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Ecol Lett. 2017 Nov;20(11):1437-1447. doi: 10.1111/ele.12851. Epub 2017 Sep 18.

Plant resistance to drought depends on timely stomatal closure.

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URFM, INRA, 84000, Avignon, France.
BIOGECO, INRA, Univ. Bordeaux, 33615, Pessac, France.
Université Clermont-Auvergne, INRA, PIAF, 63000, Clermont-Ferrand, France.


Stomata play a significant role in the Earth's water and carbon cycles, by regulating gaseous exchanges between the plant and the atmosphere. Under drought conditions, stomatal control of transpiration has long been thought to be closely coordinated with the decrease in hydraulic capacity (hydraulic failure due to xylem embolism). We tested this hypothesis by coupling a meta-analysis of functional traits related to the stomatal response to drought and embolism resistance with simulations from a soil-plant hydraulic model. We report here a previously unreported phenomenon: the existence of an absolute limit by which stomata closure must occur to avoid rapid death in drought conditions. The water potential causing stomatal closure and the xylem pressure at the onset of embolism formation were equal for only a small number of species, and the difference between these two traits (i.e. safety margins) increased continuously with increasing embolism resistance. Our findings demonstrate the need to revise current views about the functional coordination between stomata and hydraulic traits and provide a mechanistic framework for modeling plant mortality under drought conditions.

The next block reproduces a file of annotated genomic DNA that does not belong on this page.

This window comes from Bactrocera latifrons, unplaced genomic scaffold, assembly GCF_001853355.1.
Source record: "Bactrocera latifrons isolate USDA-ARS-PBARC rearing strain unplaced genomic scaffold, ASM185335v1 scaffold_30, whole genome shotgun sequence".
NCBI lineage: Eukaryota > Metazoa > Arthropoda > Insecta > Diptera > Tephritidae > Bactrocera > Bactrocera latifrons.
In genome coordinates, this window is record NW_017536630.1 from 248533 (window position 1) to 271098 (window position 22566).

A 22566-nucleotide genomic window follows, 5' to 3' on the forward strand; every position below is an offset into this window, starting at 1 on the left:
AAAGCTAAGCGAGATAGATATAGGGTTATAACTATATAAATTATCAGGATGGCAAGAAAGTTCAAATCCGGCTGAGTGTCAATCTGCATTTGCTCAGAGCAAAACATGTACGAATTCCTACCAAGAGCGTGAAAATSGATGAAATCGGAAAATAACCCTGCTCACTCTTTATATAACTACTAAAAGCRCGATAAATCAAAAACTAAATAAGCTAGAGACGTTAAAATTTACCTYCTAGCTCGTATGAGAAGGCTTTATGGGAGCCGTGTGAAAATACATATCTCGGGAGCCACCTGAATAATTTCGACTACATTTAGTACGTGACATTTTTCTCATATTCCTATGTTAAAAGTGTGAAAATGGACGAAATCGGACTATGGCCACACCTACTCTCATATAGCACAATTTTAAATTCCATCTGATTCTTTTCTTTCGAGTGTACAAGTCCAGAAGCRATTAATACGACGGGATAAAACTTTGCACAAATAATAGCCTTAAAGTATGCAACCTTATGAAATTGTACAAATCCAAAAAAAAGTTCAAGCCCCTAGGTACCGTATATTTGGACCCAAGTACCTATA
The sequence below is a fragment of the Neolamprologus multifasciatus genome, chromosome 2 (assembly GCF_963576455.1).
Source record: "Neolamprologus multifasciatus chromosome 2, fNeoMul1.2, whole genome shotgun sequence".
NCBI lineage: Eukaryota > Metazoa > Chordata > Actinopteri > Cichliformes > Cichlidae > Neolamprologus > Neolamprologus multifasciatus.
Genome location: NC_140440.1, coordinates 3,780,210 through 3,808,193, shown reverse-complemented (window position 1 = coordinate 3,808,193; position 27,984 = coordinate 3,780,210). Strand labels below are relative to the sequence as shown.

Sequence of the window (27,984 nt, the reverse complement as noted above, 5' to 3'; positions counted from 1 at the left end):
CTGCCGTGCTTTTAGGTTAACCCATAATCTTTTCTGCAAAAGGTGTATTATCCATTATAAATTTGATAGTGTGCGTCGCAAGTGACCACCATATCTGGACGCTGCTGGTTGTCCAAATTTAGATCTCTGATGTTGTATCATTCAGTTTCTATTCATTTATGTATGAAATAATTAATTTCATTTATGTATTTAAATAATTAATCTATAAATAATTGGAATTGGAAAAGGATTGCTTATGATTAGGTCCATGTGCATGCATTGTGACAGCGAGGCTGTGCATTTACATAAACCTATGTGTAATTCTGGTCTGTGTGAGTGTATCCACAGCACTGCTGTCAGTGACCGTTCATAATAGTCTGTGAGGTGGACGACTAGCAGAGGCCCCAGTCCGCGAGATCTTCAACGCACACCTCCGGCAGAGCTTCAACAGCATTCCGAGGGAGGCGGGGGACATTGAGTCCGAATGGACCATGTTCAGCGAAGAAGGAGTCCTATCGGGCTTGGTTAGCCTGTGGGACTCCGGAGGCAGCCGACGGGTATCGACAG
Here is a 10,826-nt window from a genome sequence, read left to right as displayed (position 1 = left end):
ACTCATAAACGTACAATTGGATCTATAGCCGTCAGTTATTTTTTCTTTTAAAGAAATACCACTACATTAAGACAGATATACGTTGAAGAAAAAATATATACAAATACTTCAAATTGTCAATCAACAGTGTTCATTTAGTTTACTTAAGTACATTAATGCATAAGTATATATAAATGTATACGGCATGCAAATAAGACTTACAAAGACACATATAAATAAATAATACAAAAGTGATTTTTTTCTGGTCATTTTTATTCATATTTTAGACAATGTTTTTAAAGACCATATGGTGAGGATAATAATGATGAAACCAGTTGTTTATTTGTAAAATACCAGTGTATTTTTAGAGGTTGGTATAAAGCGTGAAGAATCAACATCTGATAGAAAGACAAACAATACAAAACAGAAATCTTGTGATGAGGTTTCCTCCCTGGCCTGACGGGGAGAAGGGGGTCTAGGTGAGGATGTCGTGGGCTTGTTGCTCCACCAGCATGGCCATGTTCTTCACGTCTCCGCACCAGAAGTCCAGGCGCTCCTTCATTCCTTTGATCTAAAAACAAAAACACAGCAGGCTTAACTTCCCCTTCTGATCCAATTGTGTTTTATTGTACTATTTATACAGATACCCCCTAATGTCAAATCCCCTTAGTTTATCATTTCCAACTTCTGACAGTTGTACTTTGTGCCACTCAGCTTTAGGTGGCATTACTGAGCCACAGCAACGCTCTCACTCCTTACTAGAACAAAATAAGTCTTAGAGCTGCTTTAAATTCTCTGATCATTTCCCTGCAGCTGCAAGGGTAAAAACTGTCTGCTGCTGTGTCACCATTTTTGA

Dieback; drought; stomata; tree mortality; xylem embolism

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